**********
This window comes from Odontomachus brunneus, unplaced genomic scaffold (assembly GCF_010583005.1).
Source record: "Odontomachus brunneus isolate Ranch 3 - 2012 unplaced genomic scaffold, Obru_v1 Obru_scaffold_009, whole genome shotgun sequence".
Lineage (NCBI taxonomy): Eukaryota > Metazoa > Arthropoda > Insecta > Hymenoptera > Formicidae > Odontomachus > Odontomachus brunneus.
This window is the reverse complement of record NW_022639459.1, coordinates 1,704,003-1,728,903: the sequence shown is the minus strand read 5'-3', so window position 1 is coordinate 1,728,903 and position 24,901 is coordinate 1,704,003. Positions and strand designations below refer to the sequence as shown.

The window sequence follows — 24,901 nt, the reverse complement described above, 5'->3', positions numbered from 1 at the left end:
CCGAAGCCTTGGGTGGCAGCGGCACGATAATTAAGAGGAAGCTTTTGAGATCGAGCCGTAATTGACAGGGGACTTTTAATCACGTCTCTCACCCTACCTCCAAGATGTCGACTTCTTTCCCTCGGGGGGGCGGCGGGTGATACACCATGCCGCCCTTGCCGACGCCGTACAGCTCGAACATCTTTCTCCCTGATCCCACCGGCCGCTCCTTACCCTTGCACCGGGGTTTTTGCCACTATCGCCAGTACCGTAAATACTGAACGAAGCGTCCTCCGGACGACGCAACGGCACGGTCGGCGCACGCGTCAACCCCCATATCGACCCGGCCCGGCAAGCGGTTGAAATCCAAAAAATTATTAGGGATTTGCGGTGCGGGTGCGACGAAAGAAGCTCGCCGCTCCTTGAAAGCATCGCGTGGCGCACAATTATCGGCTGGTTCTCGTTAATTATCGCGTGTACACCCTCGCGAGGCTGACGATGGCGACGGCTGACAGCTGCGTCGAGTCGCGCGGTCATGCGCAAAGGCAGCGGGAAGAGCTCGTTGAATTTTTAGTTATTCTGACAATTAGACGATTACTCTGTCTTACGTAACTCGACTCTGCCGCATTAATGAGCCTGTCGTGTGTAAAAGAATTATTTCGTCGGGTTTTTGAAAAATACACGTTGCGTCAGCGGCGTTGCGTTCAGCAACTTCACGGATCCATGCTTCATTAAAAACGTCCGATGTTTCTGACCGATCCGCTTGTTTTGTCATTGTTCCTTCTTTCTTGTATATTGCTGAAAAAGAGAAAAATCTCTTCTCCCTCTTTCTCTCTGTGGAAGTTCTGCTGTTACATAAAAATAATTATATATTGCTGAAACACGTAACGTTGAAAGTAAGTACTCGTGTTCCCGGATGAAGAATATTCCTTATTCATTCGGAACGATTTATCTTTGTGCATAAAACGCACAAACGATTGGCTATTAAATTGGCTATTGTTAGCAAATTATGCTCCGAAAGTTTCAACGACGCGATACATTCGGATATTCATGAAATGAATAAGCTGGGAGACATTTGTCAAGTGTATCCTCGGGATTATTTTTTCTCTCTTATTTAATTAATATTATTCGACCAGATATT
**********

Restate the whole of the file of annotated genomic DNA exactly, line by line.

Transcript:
This window comes from Odontomachus brunneus, unplaced genomic scaffold (assembly GCF_010583005.1).
Source record: "Odontomachus brunneus isolate Ranch 3 - 2012 unplaced genomic scaffold, Obru_v1 Obru_scaffold_009, whole genome shotgun sequence".
Lineage (NCBI taxonomy): Eukaryota > Metazoa > Arthropoda > Insecta > Hymenoptera > Formicidae > Odontomachus > Odontomachus brunneus.
This window is the reverse complement of record NW_022639459.1, coordinates 1,704,003-1,728,903: the sequence shown is the minus strand read 5'-3', so window position 1 is coordinate 1,728,903 and position 24,901 is coordinate 1,704,003. Positions and strand designations below refer to the sequence as shown.

The window sequence follows — 24,901 nt, the reverse complement described above, 5'->3', positions numbered from 1 at the left end:
CCGAAGCCTTGGGTGGCAGCGGCACGATAATTAAGAGGAAGCTTTTGAGATCGAGCCGTAATTGACAGGGGACTTTTAATCACGTCTCTCACCCTACCTCCAAGATGTCGACTTCTTTCCCTCGGGGGGGCGGCGGGTGATACACCATGCCGCCCTTGCCGACGCCGTACAGCTCGAACATCTTTCTCCCTGATCCCACCGGCCGCTCCTTACCCTTGCACCGGGGTTTTTGCCACTATCGCCAGTACCGTAAATACTGAACGAAGCGTCCTCCGGACGACGCAACGGCACGGTCGGCGCACGCGTCAACCCCCATATCGACCCGGCCCGGCAAGCGGTTGAAATCCAAAAAATTATTAGGGATTTGCGGTGCGGGTGCGACGAAAGAAGCTCGCCGCTCCTTGAAAGCATCGCGTGGCGCACAATTATCGGCTGGTTCTCGTTAATTATCGCGTGTACACCCTCGCGAGGCTGACGATGGCGACGGCTGACAGCTGCGTCGAGTCGCGCGGTCATGCGCAAAGGCAGCGGGAAGAGCTCGTTGAATTTTTAGTTATTCTGACAATTAGACGATTACTCTGTCTTACGTAACTCGACTCTGCCGCATTAATGAGCCTGTCGTGTGTAAAAGAATTATTTCGTCGGGTTTTTGAAAAATACACGTTGCGTCAGCGGCGTTGCGTTCAGCAACTTCACGGATCCATGCTTCATTAAAAACGTCCGATGTTTCTGACCGATCCGCTTGTTTTGTCATTGTTCCTTCTTTCTTGTATATTGCTGAAAAAGAGAAAAATCTCTTCTCCCTCTTTCTCTCTGTGGAAGTTCTGCTGTTACATAAAAATAATTATATATTGCTGAAACACGTAACGTTGAAAGTAAGTACTCGTGTTCCCGGATGAAGAATATTCCTTATTCATTCGGAACGATTTATCTTTGTGCATAAAACGCACAAACGATTGGCTATTAAATTGGCTATTGTTAGCAAATTATGCTCCGAAAGTTTCAACGACGCGATACATTCGGATATTCATGAAATGAATAAGCTGGGAGACATTTGTCAAGTGTATCCTCGGGATTATTTTTTCTCTCTTATTTAATTAATATTATTCGACCAGATATT